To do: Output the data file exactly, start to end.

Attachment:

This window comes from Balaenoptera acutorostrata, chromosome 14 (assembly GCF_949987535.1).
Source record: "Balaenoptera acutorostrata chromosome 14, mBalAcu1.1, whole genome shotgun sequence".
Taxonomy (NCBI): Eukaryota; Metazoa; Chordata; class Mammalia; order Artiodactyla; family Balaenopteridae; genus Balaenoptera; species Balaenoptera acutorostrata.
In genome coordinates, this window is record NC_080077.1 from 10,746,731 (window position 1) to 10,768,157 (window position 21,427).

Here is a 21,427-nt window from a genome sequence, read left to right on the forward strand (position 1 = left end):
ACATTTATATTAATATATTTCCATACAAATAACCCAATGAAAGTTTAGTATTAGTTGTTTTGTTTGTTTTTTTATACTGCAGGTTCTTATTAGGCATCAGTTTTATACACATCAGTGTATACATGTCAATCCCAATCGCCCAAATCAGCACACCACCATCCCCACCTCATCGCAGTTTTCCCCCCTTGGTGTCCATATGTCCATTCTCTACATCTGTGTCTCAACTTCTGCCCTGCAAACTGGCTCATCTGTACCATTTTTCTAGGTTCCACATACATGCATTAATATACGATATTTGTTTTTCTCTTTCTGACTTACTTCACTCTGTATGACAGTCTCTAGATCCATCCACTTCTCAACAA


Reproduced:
This window comes from Balaenoptera acutorostrata, chromosome 14 (assembly GCF_949987535.1).
Source record: "Balaenoptera acutorostrata chromosome 14, mBalAcu1.1, whole genome shotgun sequence".
Taxonomy (NCBI): Eukaryota; Metazoa; Chordata; class Mammalia; order Artiodactyla; family Balaenopteridae; genus Balaenoptera; species Balaenoptera acutorostrata.
In genome coordinates, this window is record NC_080077.1 from 10,746,731 (window position 1) to 10,768,157 (window position 21,427).

Here is a 21,427-nt window from a genome sequence, read left to right on the forward strand (position 1 = left end):
ACATTTATATTAATATATTTCCATACAAATAACCCAATGAAAGTTTAGTATTAGTTGTTTTGTTTGTTTTTTTATACTGCAGGTTCTTATTAGGCATCAGTTTTATACACATCAGTGTATACATGTCAATCCCAATCGCCCAAATCAGCACACCACCATCCCCACCTCATCGCAGTTTTCCCCCCTTGGTGTCCATATGTCCATTCTCTACATCTGTGTCTCAACTTCTGCCCTGCAAACTGGCTCATCTGTACCATTTTTCTAGGTTCCACATACATGCATTAATATACGATATTTGTTTTTCTCTTTCTGACTTACTTCACTCTGTATGACAGTCTCTAGATCCATCCACTTCTCAACAA